Truck Drivers, like the rest of us, are solo diners — no surprise!

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On The Road Driving You to Punch Another Hole in That Belt?

What's YOUR Favorite Companion on The Road?

"The 'Fine Art of Dining Alone' "

by a trucker's wife

Websites for Truck Drivers' Wives and Girlfriends

Websites for Truck Drivers

Audiobooks — PERFECT for The Road




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"Eighty-six percent of the estimated 3.2 million truck drivers in the United States are overweight or obese, according to a 2007 study in the Journal of the American Dietetic Association."

Excerpt from: "A Hard Turn: Better Health On the Highway: Trucking companies and industry groups are working to persuade drivers to adopt good habits" - November 22, 2011 - The New York Times
To read the entire article, click: Better Health On the Highway

Catch your attention? Ours, too.

Have you heard about the Lindora Clinic's "Lean for Life On-the-Road"?

"So far, the 75 drivers who have completed the program have shown an average loss of 8.4 percent from their starting weight."

To read the entire article, click: Better Health On the Highway





Tracy Petering (e-mail: randy_tracy@excite.com) concluded her following piece, with:

“Eating alone is a fact of life in this profession [trucking]. It can be uncomfortable and very unhealthy. If you use at least one of these tips, you may find that it is easier. Take care of you.”


“The Fine Art of Dining Alone”

(First published at Layover.com.)


A large percentage of trucker’s wives and an even larger percentage of truck drivers dine alone for at least one meal.

I had been married for over 25 years and was new to dining alone when my husband decided to make truck driving his new career.

After many meals alone, I have come up with a few hints to successful solo dining.

— Never eat standing up!!! Although, there is a wives’ tale that says if you stand up to eat the calories will not go to your hips, it is truly not healthy to eat standing up. A meal should be a relaxing experience.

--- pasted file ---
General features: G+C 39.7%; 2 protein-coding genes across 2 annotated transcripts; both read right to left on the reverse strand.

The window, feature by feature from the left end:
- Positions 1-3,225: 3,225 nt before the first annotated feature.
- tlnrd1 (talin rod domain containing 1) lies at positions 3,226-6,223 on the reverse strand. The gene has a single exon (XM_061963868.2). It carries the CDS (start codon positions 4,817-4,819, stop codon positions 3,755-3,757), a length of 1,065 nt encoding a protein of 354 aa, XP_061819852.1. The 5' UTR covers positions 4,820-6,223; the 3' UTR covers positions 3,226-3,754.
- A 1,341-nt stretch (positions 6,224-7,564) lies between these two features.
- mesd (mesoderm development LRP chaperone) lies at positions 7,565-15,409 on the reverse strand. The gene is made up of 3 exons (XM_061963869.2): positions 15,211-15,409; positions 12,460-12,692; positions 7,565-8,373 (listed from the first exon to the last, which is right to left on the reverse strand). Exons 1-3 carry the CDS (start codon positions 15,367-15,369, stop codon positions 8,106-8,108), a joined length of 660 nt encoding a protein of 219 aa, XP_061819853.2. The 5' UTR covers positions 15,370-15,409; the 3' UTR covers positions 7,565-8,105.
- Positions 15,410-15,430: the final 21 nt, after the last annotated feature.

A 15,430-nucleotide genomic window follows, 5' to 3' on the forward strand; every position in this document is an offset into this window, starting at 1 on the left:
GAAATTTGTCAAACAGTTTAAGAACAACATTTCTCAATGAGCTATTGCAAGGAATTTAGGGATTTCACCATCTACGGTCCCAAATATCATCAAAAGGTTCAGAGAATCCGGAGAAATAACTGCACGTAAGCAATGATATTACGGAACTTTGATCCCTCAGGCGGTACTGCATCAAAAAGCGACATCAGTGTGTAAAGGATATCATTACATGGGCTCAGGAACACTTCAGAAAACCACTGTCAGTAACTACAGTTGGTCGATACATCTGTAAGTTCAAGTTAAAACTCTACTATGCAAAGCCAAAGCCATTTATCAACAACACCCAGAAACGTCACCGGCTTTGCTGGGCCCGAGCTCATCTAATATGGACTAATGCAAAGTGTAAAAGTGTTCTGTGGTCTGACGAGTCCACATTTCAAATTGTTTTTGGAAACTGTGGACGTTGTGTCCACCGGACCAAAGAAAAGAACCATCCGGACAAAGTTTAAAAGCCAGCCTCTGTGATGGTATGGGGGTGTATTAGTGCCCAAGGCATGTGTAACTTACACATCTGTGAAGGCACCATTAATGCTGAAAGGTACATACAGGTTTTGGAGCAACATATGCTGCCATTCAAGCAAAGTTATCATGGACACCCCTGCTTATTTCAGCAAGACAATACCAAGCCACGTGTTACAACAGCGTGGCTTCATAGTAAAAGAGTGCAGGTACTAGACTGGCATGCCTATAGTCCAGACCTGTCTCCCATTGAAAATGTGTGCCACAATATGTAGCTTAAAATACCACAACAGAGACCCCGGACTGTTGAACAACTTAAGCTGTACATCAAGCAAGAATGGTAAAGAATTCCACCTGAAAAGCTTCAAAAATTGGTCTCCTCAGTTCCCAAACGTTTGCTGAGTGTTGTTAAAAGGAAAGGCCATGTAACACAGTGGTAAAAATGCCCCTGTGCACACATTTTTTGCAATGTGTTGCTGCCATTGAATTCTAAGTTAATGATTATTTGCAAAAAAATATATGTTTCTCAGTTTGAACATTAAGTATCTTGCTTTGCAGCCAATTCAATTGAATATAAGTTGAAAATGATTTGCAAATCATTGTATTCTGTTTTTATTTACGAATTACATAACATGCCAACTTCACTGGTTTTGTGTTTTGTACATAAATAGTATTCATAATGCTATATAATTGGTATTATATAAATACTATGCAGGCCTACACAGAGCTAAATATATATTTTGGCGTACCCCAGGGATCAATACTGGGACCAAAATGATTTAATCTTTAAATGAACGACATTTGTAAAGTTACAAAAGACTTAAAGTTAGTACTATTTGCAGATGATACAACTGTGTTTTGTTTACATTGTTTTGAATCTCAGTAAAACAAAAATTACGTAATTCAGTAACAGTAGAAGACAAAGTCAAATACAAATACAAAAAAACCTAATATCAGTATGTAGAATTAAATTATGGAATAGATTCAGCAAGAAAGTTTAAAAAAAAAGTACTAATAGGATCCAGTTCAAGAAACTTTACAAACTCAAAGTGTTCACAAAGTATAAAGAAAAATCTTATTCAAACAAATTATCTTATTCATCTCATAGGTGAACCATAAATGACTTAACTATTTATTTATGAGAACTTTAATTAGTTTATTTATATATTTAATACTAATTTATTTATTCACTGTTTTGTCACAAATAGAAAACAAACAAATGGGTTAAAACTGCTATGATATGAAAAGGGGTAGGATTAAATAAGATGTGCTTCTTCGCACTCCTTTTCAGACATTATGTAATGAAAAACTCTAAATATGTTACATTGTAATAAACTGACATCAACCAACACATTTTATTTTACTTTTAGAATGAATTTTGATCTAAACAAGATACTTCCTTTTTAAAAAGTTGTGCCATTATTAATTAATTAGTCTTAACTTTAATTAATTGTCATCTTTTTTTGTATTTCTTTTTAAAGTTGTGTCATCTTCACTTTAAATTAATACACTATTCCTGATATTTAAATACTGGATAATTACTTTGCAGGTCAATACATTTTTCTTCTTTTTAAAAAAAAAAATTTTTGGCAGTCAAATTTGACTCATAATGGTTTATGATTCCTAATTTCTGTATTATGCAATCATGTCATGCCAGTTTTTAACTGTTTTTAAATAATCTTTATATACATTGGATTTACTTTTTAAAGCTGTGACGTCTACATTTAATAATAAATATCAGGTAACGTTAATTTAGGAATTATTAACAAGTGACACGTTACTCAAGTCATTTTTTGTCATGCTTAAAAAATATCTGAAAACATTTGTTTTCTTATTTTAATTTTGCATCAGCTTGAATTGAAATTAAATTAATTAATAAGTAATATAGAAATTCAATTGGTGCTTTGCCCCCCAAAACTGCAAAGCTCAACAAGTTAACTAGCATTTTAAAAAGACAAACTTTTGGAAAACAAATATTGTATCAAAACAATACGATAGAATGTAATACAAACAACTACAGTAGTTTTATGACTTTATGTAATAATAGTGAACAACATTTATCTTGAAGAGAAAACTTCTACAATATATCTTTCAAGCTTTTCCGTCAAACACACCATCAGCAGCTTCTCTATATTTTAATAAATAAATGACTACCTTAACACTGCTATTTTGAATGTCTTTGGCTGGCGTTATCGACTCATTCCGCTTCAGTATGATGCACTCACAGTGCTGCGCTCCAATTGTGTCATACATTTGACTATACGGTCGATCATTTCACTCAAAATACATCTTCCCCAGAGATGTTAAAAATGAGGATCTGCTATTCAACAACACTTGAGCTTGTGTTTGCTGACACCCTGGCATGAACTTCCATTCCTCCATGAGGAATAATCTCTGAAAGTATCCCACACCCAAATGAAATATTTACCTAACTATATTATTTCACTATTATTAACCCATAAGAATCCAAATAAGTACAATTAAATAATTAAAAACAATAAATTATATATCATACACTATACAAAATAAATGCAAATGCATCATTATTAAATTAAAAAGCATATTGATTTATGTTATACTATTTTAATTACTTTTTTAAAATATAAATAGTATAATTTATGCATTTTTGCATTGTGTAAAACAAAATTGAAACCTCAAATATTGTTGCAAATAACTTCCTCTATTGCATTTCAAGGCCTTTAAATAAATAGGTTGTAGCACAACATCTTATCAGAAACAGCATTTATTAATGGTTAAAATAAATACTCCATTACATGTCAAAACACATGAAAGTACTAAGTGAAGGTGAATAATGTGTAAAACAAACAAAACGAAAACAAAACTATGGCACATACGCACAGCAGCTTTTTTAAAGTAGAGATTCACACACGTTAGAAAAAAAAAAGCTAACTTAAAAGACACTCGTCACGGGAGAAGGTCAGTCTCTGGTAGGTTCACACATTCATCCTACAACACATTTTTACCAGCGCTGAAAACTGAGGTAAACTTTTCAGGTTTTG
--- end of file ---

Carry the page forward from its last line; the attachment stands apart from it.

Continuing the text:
Standing at the sink or near a counter may make for easier clean-up, but you will rush through the meal and not relax while doing it.

Always set a place for yourself at the dinner table with the good dishes and silverware and enjoy what you have prepared.

— Take-out food is okay for an occasional meal, but not for everyday.

If you are truly alone at home all the time, fix the same meal you would for a family. Eat what you want for one meal and freeze the rest. You can have a quick meal without the cost and added fat of eating out.

— If you are a driver and have to eat out every meal, make it as healthy as possible. Always eat at least one vegetable with your meal and avoid the fast food restaurants. Make at least one meal a day, a sit-down meal. Have a salad, the main course and a dessert. Relax for an hour and enjoy your food.

— Never feel like you are out of place. Some restaurants will seat you in the back of the restaurant.

Maybe they feel you don’t want to see the lovers and families eating together. Maybe they feel the families and lovers eating together don’t want to see you.

No matter where you sit, sit proudly. Don’t slouch over and eat quickly so you can leave without being noticed.

Eat your meal like you normally would and even order dessert. You have just as much right to eat there as anyone. Don’t let a restaurant make you feel uncomfortable.

— If you feel uncomfortable, read a book. I picked this up from a friend who dined alone a lot. A book will divert your attention from the fact that you are not having a conversation with your dinner. It is a great way to catch up on your reading. I have found, however, that the book gets in the way when I am actually eating and will read it only before the meal comes or while I am waiting for dessert.

— Finally, take a walk after dinner. Yes, you can walk in a truck stop. I have taken walks around the perimeter of a truck stop to help settle my dinner. You should never eat and then fall into the sleeper. Give your dinner a chance to settle before you go to bed or continue to drive. You will have less heartburn and other gastric disturbances.

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Jacque, webmaster and co-founder of Married to a Trucker, e-mails:

"Being a trucker's wife is one of the toughest jobs there is. From running the household, taking care of the kids, animals, bills, etc., there usually isn't any down time for us. When my husband decided to become a truck driver, I was excited for him though I didn't know what life would bring me. Together with a friend, I created http://www.marriedtoatrucker.com/, a great place for support, understanding and friendship for truckers' wives and girlfriends."

Married to a Trucker clearly fills a need. A work in progress, this online source for support, advice & chitchat provides company links, helpful sites, and other resources.

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Web Access at Truck Stops





Layover
— Industry news and more.





Truckinginfo — Trucking information and news.




Truck-Loads.org — Online trucking resources directory for all truckers and owner operators.

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